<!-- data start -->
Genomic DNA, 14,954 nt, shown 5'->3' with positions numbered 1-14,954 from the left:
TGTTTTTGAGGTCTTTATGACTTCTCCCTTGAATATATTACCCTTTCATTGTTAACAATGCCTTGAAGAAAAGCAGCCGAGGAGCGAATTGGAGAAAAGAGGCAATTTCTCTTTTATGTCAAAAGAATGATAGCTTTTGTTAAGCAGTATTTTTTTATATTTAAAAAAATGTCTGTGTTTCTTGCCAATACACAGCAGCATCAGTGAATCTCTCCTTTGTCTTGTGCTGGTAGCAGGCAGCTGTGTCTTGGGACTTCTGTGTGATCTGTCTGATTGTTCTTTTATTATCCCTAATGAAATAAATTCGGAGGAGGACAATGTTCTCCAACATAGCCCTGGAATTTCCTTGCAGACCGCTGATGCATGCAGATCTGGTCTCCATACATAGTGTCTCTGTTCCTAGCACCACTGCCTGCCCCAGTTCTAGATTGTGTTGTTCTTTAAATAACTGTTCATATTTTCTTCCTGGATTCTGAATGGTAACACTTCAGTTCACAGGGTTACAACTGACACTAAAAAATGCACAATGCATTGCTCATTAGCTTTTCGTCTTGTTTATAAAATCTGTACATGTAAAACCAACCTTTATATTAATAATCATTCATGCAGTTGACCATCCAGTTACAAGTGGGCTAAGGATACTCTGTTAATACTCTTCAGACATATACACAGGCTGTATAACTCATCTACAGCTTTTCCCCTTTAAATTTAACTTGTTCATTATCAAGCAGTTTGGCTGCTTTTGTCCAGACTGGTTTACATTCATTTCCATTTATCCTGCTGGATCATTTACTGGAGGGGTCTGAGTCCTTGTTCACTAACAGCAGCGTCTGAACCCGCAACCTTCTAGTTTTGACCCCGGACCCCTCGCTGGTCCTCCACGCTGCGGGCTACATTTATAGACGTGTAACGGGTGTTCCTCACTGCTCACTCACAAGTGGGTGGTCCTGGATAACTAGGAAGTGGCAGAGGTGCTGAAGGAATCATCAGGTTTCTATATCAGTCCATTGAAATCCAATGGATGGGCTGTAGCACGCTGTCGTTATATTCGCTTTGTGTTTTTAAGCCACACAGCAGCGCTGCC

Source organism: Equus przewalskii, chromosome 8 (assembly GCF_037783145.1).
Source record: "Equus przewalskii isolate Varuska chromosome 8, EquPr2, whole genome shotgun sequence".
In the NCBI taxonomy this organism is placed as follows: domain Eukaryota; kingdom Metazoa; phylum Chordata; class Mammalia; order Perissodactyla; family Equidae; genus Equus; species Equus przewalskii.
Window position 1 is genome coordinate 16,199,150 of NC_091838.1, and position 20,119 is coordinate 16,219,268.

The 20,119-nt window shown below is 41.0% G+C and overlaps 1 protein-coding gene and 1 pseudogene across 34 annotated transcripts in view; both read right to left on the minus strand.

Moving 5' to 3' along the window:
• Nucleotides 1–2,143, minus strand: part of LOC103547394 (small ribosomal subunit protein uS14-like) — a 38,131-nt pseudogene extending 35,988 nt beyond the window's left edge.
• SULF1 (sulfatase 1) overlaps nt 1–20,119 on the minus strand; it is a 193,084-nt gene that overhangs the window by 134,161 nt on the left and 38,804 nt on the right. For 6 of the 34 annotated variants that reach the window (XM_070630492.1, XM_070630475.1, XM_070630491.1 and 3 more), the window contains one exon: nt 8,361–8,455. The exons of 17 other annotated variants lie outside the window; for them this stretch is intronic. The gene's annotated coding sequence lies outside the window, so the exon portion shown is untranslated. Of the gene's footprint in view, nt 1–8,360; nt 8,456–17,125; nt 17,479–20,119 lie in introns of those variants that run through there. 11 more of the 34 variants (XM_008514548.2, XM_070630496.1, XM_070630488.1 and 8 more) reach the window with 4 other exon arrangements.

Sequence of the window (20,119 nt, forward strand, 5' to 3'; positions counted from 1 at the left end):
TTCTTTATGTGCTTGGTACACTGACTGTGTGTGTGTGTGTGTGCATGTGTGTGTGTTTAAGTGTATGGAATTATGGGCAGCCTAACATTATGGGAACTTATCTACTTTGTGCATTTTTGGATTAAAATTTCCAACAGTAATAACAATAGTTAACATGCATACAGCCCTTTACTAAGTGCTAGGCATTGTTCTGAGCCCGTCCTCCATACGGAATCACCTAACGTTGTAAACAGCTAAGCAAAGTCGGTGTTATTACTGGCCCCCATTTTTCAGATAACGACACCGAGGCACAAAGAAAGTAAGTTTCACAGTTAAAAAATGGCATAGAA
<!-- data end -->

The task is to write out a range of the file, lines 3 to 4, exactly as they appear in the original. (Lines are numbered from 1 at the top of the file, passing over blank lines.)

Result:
Source organism: Equus przewalskii, chromosome 8 (assembly GCF_037783145.1).
Source record: "Equus przewalskii isolate Varuska chromosome 8, EquPr2, whole genome shotgun sequence".